Recently, Secretary John Kelly of the Department of Homeland Security said the agency was considering separating children from parents caught crossing the border in an attempt to deter illegal immigration from Mexico. In part, Secretary Kelly justified this drastic measure by stating that the government turns unaccompanied minors over to the Department of Health and Human Services and “they do a very, very good job of putting them in foster care….” and children would be “well cared for as we deal with their parents.”
Immediately, opponents, including the American Academy of Pediatrics, argued that the trauma experienced by the children through separation outweighed any perceived benefit. In addition, an immigration expert observed that foster care would be at a considerable cost and could result in judicial inefficiency as “separating children from their mothers could mean that they would have individual, rather than joint, asylum claims, possibly in separate jurisdictions.”
This month U.S. Senator Kirsten Gillibrand (D-NY) and fifteen other senators called on DHS and U.S. Department of Health and Human Services to provide data within 30 days regarding this proposed policy. In the letter, the senators acknowledged that the foster-care system was already “straining” to meet the needs of children in placement as they inquired about how such a policy was, among other things, going to be implemented while meeting the therapeutic and emotional needs of the children and without overburdening the system.
As a child welfare attorney, Secretary Kelly’s statements caused me grave concern as they seemed ill-informed about the realities of foster care in the U.S., particularly in Texas, where the majority of children might be placed after being separated from their parents at the border. To describe Texas’ foster-care system as strained is an understatement.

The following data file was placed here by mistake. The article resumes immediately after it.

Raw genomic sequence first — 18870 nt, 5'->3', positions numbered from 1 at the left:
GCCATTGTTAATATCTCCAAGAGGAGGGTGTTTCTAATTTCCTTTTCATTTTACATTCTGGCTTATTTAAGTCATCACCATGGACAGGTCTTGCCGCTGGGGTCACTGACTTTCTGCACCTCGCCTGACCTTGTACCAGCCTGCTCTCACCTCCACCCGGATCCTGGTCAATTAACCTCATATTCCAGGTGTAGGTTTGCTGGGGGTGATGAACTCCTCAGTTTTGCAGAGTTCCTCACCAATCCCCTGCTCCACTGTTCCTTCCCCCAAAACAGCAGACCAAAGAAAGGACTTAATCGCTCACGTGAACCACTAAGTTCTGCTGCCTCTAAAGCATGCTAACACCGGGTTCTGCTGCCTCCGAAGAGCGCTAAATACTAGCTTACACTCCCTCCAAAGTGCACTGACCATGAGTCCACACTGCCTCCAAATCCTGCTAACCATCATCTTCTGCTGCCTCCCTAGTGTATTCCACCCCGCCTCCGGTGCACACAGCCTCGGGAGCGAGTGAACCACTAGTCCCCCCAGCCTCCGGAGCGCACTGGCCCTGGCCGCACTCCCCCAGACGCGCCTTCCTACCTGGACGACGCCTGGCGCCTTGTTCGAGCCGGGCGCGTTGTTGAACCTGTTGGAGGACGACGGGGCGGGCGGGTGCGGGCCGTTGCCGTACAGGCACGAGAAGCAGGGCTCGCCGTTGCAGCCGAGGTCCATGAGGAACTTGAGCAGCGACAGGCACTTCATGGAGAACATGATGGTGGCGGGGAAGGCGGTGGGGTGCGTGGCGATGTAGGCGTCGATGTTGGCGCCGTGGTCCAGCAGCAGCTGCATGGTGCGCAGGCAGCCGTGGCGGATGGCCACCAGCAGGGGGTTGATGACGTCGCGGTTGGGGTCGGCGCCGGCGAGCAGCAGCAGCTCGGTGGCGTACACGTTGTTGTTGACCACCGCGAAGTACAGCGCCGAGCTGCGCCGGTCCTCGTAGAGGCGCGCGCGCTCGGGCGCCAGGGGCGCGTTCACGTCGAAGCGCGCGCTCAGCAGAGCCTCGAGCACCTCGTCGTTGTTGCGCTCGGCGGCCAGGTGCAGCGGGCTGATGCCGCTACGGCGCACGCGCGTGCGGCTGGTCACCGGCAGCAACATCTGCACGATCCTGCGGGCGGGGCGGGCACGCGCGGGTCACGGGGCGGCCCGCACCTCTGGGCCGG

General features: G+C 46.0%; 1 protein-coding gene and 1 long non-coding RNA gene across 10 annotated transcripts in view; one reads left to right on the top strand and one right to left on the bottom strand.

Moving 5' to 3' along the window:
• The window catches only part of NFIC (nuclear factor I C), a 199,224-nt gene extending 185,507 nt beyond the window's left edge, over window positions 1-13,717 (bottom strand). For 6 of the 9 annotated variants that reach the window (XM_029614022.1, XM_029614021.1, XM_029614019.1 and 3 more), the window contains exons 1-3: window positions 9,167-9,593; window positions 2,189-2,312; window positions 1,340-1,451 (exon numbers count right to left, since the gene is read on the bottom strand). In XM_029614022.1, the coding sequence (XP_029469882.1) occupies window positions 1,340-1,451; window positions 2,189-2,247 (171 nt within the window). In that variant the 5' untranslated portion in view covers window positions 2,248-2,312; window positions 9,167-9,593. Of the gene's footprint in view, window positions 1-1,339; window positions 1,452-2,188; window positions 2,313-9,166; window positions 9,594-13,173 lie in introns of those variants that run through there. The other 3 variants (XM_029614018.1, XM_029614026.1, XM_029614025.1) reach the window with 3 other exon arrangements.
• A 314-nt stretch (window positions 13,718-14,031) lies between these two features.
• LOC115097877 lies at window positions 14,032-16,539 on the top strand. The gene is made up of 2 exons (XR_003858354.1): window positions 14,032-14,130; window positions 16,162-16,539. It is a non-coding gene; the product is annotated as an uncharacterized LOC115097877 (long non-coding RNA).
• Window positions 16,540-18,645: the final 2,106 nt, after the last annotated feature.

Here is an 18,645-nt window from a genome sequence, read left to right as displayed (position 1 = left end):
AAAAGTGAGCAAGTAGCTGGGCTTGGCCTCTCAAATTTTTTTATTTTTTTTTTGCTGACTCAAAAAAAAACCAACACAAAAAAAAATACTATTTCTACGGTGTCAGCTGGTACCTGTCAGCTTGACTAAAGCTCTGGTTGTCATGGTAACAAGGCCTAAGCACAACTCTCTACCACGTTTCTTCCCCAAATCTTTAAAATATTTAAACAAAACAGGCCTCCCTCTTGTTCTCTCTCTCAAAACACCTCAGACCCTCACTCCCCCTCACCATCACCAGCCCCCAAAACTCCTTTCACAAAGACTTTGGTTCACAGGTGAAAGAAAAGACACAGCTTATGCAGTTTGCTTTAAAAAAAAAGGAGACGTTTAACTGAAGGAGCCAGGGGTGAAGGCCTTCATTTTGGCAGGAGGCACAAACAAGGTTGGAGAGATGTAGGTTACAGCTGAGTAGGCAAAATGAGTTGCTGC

In 2015, in a class-action lawsuit brought by Children’s Rights, Inc. from New York City, U.S. District Court Judge Janis Jack in Corpus Christi – in an order more than 250 pages long – ruled that long-term foster care in the state was unconstitutional. In that December 2015 decision, Jack bluntly stated that the “broken” system violated the 14th Amendment, which gives people the right to be free from harm while in state custody—including the right to be free from “rape, abuse, and psychotropic medication and instability” which had become the norm in that system. Jack demanded accountability and ruled that a special master must be appointed to oversee radical reform at the Department of Family and Protective Services.
Fourteen months after Jack’s decision, which remains on appeal, the Texas Legislature just passed two bills to address the some of the findings she made. However, Texas is a long way from implementing the measures needed to overhaul the system.
Texas is suffering a shortage of foster homes. In January, Texas’ first lady sent a letter to approximately 750 faith leaders asking for help in placing foster-care children who had been sleeping in child-welfare offices while they awaited placement. That same month, 24 children spent at least two nights each in CPS offices. Tragically, a teenager recently died when she was struck by a car after she ran away from a CPS office where she was temporarily being housed.
In her 2015 decision, Jack found that children in Texas’ long-term foster care have been subjected to “years of abuse [and] neglect,” and observed that “[t]he Court does not understand, nor tolerate, the systemic willingness to put children in mortal harm’s way.”
Contrary to Secretary Kelly’s assertion, Texas has a long way to go before it will be able to provide quality and safe foster care placements for children who already live in the U.S. Separating children from their parents at the border and placing them in foster care in Texas during lengthy immigration proceedings is not the answer.
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Dawn J. Post is co-borough director at the Children’s Law Center in Brooklyn.The views expressed are those of the author and not the organization.